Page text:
Body Image - Key Stage 5
Resources, guidance and articles
Ditch the Label - 15 Essential Beauty Tips for Teens 15 things that the beauty industry doesn't want you to know
Dove Self-Esteem Project - Campaign to combat self esteem and body image issues among young girls. Click here to see how you can get involved. Or click here to access Five Session Self-Esteem Teaching Resources
Teacher Guidance - Key standards in teaching about body image. (PSHE Association and Government Equalities Office)
MediaSmart - Body Image and Advertising - Some great teaching resources and lesson plans on body image. Also includes a section for young people and a section for parents.
You can also use the TV adverts in Media Smart UK's Youtube playlist.
If you do wish to use the case studies, please ensure that your school or educational institution has a valid Educational Recording Agency licence.
With an increasing number of pupils with mental health issues, we have an obligation to provide guidance - but how can teachers make sure they get it right? Mental Health expert Natasha Devon shares her advice:
- Gauge the level of knowledge in the room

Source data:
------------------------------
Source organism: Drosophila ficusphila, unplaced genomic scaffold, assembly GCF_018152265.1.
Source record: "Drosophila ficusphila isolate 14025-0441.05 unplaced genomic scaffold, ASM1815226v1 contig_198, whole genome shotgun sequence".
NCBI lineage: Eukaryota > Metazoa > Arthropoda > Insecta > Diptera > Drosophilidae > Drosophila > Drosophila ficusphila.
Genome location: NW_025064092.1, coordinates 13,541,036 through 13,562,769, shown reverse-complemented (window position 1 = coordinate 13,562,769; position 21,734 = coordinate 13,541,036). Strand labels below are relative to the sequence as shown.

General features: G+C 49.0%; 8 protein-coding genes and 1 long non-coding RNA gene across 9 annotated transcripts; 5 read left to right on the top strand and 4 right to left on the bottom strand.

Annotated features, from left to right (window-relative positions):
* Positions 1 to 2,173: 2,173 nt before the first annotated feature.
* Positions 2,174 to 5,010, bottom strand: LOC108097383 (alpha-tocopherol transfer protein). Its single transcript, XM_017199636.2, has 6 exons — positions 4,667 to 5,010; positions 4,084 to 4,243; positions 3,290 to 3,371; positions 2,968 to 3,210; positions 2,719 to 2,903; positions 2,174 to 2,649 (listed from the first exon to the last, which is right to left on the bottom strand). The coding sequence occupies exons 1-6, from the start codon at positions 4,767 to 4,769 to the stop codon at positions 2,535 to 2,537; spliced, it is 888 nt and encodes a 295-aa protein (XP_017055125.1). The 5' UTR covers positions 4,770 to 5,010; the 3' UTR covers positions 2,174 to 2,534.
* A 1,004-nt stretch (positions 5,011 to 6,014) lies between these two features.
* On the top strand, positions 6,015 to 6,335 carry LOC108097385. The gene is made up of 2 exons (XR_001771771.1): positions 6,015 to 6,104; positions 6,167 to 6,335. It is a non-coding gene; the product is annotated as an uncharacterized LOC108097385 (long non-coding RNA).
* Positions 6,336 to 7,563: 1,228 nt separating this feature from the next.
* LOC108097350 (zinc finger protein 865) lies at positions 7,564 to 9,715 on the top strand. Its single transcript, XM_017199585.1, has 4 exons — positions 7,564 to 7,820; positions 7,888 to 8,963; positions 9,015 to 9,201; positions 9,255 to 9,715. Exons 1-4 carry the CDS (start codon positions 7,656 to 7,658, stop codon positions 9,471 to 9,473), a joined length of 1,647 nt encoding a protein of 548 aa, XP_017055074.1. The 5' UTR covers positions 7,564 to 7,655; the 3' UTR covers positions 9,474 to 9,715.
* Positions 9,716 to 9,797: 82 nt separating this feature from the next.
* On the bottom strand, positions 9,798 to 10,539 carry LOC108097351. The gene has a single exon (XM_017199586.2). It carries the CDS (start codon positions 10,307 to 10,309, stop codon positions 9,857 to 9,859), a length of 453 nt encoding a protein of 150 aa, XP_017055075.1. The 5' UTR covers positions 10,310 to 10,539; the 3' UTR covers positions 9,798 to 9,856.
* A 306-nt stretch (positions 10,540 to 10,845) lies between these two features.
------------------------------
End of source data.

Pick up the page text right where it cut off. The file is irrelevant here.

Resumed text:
- Make sure you are clear in your own mind about boundaries and definitions
- Be 'grass roots'
- Avoid before and after pictures
- Focus on 'why' not 'how'
- Build a safety net
- Warn against random internet searches
- Don't forget the friends
July 2017: The Guardian. Standards body unveils plan to crack down on sexist advertisements. UK watchdog takes steps against ads that objectify, sexualise or mock people for not conforming to stereotypes. Advertisements that perpetuate sexist stereotypes, from men bungling housework to girls being less academic than boys, will be banned under rules being proposed by the industry watchdog. The crackdown by the Advertising Standards Authority (ASA) will toughen rules on ads that are deemed to present activities as only appropriate for one gender or another, or that mock those who not conform to stereotypical gender roles.
To The Bone
This mainstream film may be hot off the press, but Rachel Egan has many reservations. The leading character, Lilly Collins, had anorexia in her teens, and she lost 20lbs of weight for the role. This was irresponsible of the film makers. The film also reflects the huge misconceptions around eating disorders. For example, the main character is a skinny, young, white woman. When in fact eating disorders affect people of all shapes and sizes, and of varying ages. In fact the majority of people with eating disorders will never become underweight. Rachel won't be watching for many other reasons, including the high risk of 'triggering'. Of course viewers are free to make their own decisions about the movie, but you have been warned. To read the full article click on the title above.
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